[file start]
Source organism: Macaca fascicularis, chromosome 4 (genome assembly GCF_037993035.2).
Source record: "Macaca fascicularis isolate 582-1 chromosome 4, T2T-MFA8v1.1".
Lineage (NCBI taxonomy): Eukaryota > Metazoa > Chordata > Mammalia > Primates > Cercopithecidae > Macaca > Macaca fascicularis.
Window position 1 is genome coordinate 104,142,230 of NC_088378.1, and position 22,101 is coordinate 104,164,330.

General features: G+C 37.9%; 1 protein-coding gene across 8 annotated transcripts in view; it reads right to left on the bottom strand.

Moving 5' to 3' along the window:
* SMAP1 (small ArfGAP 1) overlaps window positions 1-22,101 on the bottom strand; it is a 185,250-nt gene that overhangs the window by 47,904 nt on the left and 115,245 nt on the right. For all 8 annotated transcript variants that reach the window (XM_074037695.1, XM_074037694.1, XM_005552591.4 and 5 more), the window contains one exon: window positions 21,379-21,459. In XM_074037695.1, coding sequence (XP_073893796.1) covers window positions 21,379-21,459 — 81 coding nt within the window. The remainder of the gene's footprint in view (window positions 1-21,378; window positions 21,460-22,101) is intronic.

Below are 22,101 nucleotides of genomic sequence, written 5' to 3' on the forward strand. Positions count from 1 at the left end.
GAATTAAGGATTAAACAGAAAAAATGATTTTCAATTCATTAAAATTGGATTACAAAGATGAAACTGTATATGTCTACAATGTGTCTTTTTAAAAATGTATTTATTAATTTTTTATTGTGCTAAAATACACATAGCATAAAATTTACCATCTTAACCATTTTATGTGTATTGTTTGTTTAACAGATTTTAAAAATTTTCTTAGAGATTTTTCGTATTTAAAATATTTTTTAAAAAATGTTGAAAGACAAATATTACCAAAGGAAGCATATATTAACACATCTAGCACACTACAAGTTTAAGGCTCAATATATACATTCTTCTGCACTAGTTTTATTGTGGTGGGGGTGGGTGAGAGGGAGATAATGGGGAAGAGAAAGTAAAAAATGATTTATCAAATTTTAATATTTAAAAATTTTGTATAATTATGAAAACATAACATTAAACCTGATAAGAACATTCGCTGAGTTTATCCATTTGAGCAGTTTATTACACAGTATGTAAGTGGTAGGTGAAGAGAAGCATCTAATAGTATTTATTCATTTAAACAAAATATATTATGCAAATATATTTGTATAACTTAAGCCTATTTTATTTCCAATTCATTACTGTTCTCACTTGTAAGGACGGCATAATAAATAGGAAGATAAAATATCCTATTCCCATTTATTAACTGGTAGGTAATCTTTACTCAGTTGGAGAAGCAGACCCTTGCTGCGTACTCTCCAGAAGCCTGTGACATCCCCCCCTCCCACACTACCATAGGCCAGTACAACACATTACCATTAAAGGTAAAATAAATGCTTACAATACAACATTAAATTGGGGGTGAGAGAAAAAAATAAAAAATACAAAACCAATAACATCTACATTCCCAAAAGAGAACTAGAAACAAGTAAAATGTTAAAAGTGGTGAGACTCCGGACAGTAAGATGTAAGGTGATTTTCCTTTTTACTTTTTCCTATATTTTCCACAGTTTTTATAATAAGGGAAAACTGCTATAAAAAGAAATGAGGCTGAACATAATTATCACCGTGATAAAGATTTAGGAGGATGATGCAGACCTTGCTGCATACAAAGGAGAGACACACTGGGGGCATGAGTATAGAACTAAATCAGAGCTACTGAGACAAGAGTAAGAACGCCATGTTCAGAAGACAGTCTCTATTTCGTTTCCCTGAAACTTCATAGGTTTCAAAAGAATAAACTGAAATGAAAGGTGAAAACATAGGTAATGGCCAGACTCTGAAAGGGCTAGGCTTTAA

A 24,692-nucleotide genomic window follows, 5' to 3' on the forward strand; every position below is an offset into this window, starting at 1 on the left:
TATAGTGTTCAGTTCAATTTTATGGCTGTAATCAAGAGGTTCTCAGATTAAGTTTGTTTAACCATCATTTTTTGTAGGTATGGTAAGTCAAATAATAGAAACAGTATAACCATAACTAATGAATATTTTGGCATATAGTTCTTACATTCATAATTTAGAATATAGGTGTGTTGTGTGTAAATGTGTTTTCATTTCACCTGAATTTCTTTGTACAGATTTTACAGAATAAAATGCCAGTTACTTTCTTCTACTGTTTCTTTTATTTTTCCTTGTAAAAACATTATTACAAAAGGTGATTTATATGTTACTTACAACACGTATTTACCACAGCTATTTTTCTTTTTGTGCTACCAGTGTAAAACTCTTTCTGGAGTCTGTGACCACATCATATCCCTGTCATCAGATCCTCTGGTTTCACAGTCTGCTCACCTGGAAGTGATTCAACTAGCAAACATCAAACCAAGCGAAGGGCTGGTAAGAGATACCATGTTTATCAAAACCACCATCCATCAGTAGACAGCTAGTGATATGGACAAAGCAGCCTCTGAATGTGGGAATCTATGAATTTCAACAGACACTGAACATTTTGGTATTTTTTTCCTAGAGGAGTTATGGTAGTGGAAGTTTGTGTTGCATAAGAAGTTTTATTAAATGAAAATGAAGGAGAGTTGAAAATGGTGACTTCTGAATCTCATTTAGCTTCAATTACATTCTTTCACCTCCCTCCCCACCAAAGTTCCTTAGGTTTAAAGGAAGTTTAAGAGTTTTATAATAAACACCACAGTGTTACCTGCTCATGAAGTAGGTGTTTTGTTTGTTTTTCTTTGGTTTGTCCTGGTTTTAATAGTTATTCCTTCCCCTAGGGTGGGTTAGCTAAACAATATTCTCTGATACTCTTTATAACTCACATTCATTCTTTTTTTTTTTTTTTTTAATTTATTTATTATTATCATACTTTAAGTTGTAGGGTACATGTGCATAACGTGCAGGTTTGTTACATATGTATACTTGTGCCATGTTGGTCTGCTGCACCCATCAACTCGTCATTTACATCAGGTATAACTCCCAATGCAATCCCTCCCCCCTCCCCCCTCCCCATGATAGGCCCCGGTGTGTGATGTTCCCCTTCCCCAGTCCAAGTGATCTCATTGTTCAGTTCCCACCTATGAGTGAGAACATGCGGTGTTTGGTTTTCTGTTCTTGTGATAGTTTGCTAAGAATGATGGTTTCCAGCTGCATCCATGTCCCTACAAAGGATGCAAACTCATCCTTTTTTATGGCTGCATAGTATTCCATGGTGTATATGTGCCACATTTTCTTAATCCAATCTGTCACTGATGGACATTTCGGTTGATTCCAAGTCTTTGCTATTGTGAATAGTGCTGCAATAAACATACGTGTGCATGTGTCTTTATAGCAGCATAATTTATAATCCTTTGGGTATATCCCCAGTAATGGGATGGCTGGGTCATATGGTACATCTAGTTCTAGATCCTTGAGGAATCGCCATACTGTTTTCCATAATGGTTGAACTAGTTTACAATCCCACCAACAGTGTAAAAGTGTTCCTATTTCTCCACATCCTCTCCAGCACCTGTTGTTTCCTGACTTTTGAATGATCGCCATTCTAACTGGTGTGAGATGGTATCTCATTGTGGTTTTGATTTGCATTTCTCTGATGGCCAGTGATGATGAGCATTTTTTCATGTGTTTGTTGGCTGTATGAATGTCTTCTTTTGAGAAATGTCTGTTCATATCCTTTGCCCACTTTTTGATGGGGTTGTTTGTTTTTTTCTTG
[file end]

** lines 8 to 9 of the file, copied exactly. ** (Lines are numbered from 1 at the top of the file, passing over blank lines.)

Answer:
Below are 22,101 nucleotides of genomic sequence, written 5' to 3' on the forward strand. Positions count from 1 at the left end.
GAATTAAGGATTAAACAGAAAAAATGATTTTCAATTCATTAAAATTGGATTACAAAGATGAAACTGTATATGTCTACAATGTGTCTTTTTAAAAATGTATTTATTAATTTTTTATTGTGCTAAAATACACATAGCATAAAATTTACCATCTTAACCATTTTATGTGTATTGTTTGTTTAACAGATTTTAAAAATTTTCTTAGAGATTTTTCGTATTTAAAATATTTTTTAAAAAATGTTGAAAGACAAATATTACCAAAGGAAGCATATATTAACACATCTAGCACACTACAAGTTTAAGGCTCAATATATACATTCTTCTGCACTAGTTTTATTGTGGTGGGGGTGGGTGAGAGGGAGATAATGGGGAAGAGAAAGTAAAAAATGATTTATCAAATTTTAATATTTAAAAATTTTGTATAATTATGAAAACATAACATTAAACCTGATAAGAACATTCGCTGAGTTTATCCATTTGAGCAGTTTATTACACAGTATGTAAGTGGTAGGTGAAGAGAAGCATCTAATAGTATTTATTCATTTAAACAAAATATATTATGCAAATATATTTGTATAACTTAAGCCTATTTTATTTCCAATTCATTACTGTTCTCACTTGTAAGGACGGCATAATAAATAGGAAGATAAAATATCCTATTCCCATTTATTAACTGGTAGGTAATCTTTACTCAGTTGGAGAAGCAGACCCTTGCTGCGTACTCTCCAGAAGCCTGTGACATCCCCCCCTCCCACACTACCATAGGCCAGTACAACACATTACCATTAAAGGTAAAATAAATGCTTACAATACAACATTAAATTGGGGGTGAGAGAAAAAAATAAAAAATACAAAACCAATAACATCTACATTCCCAAAAGAGAACTAGAAACAAGTAAAATGTTAAAAGTGGTGAGACTCCGGACAGTAAGATGTAAGGTGATTTTCCTTTTTACTTTTTCCTATATTTTCCACAGTTTTTATAATAAGGGAAAACTGCTATAAAAAGAAATGAGGCTGAACATAATTATCACCGTGATAAAGATTTAGGAGGATGATGCAGACCTTGCTGCATACAAAGGAGAGACACACTGGGGGCATGAGTATAGAACTAAATCAGAGCTACTGAGACAAGAGTAAGAACGCCATGTTCAGAAGACAGTCTCTATTTCGTTTCCCTGAAACTTCATAGGTTTCAAAAGAATAAACTGAAATGAAAGGTGAAAACATAGGTAATGGCCAGACTCTGAAAGGGCTAGGCTTTAA